WILLIAMBABCOCKHAZEN, USA

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GENERAL WILLIAM BABCOCK HAZEN, USA
VITAL STATISTICS
BORN: 1830 in West Hartford, VT.
DIED: 1887 in District of Columbia.
CAMPAIGNS: Shiloh, Stone's River, Round Forest, Chickamauga,
Cracker Line Operation (Siege of Chattanooga), Missionary Ridge, March to the Sea,
and Fort McAllister (Siege of Savannah).
HIGHEST RANK ACHIEVED: Major General.
BIOGRAPHY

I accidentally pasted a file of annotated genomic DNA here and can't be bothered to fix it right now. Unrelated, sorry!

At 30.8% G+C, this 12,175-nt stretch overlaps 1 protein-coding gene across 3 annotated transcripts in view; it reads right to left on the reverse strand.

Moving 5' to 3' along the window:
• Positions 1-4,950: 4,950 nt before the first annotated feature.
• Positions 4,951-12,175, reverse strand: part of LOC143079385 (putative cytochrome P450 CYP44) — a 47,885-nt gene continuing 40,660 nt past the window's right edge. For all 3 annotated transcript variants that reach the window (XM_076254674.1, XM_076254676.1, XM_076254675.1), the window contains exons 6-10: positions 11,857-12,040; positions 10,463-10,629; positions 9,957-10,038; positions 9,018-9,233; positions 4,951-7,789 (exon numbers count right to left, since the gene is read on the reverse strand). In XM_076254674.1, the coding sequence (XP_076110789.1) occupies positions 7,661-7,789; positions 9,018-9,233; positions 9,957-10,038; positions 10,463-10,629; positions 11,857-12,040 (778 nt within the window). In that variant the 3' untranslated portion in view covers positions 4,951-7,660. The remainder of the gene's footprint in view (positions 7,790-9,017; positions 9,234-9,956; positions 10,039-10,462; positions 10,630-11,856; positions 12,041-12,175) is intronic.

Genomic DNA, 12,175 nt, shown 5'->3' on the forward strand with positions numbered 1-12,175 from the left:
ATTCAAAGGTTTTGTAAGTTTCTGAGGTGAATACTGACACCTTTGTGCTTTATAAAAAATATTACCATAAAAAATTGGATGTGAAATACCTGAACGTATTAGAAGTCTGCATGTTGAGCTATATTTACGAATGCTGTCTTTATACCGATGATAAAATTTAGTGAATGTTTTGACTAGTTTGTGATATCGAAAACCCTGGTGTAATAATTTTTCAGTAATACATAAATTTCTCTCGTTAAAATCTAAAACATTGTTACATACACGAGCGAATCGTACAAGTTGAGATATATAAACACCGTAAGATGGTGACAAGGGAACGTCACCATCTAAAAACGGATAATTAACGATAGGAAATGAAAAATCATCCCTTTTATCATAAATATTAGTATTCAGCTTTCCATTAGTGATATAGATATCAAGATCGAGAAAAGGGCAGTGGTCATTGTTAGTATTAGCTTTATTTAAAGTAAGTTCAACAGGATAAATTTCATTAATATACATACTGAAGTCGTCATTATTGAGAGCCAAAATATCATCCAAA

William Babcock Hazen was born on September 27, 1830, in West Hartford, Vermont. His family moved to Ohio when he was three years old, and young Hazen grew up in a village named Hiram. He dreamed of attending the US Military Academy at West Point, and succeeded in fulfilling that ambition, graduating in 1855. Hazen served in the Oregon Territory, fighting against Klamath and Rogue River Indians. In 1859, he was wounded by Comanche Indians in Texas. When the Civil War began, Hazen was brevetted a 1st lieutenant and was working as an assistant instructor of infantry tactics at West Point. A childhood friend helped him obtain an appointment as colonel of an Ohio infantry. In November of 1861, he was appointed to brigade leadership. Hazen led troops at the Battles of Shiloh and Stone's River. Late in 1863, he erected the first Civil War monument, at the site of the Battle of Stone's River, to honor the men in his brigade who died in that battle. Hazen participated in the Battle of Chickamauga, the Siege of Chattanooga and the Battle of Missionary Ridge. In 1864, he led the 2d Division of the XV Corps of the Army of the Tennessee during Sherman's March to the Sea. He was also involved in the attack on Fort McAllister, on December 13, 1864, at the height of the Siege of Savannah. By the end of the Civil War, Hazen was a major general of volunteers, and had been brevetted a major general in the Regular Army. After the Civil War, he became colonel of the 38th, then the 6th US Infantry. He fought in Indian campaigns, and observed the Franco-Prussian War. Hazen was involved in controversies with Gen. Philip H. Sheridan, Gen. George A. Custer, Secretary of War William W. Belknap and Secretary of War Robert Todd Lincoln. Eventually becoming a brigadier genera; and chief signal officer in the Army, he died in the District of Columbia, on January 16, 1887.